Frost & Sullivan Research Shows Accelerating User Demand for Video Conferencing

After three consecutive years of revenue decline, the global video conferencing endpoints and infrastructure market returned to positive growth for full year 2015 indicating a turnaround. Businesses are rapidly adopting video communications and this trend shows no sign of slowing down.

Here are the key takeaways from Frost & Sullivan’s recently published market update on video conferencing. (Note: This report covers the market for video conferencing endpoints and infrastructure systems and does not include video conferencing use over soft UC clients, web and video conferencing services, and team collaboration solutions. For a more comprehensive view of the market, stay tuned for our upcoming report “Enterprise Video Conferencing Adoption: A Holistic View of Growth Opportunities”, which takes an end to end view across varied platforms and services).

User demand for video communications has been accelerating which is enabling the market to reach a tipping point. The proliferation of mobile devices combined with an unending appetite to consume video content and associated services has been a big driver for boosting adoption of video communications including video conferencing.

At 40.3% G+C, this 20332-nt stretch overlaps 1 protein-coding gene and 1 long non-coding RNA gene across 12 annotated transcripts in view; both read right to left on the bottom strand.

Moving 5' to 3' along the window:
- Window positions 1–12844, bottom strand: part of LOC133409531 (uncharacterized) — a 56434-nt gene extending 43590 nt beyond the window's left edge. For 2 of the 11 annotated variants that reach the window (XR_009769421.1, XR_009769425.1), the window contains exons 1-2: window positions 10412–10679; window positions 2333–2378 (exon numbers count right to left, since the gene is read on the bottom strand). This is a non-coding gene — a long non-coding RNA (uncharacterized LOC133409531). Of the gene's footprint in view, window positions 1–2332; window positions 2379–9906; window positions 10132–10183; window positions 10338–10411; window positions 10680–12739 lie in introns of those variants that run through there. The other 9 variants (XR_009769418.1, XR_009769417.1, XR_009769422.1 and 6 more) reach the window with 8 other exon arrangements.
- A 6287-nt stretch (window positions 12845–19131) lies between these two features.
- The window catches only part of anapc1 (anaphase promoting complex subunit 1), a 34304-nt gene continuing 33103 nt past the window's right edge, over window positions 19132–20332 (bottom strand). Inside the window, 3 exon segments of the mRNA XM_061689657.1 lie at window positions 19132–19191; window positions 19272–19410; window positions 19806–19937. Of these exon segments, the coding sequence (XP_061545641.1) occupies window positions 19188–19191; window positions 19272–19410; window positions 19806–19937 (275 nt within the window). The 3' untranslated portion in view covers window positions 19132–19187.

With the onset of consumerization, user expectations have shifted greatly. While exploding consumer use of video is feeding into demand for video communications at work, it sets the bar high for technology providers to match consumer expectations of easy to use, light weight applications with frictionless user experiences over connected devices.
Newer and agile clients and platforms are giving providers the control and flexibility to drive the direction for next-generation video conferencing and accelerate innovation to offer new business models.
The total market for video conferencing endpoints and infrastructure is forecast to grow at a compound annual growth rate (CAGR) of 5.5 percent from 2015 to 2020 to reach $2.9 billion by 2020.
The endpoints market is forecast to grow at a compound annual growth rate (CAGR) of 6.8 percent from 2015 to 2020. Unit shipment CAGR on the other hand is forecasted at 25.8%; with rapid adoption coming from the next-generation low priced devices in huddle rooms and open meeting spaces.
Currently standing at less than 10% penetration rate, growth in the future will be driven by a stronger adoption of video in multiple meeting environments – conference rooms, huddle rooms, open spaces, desktops, and mobile devices. It is estimated that globally there are 30 million huddle rooms and less than 5% of those are video enabled.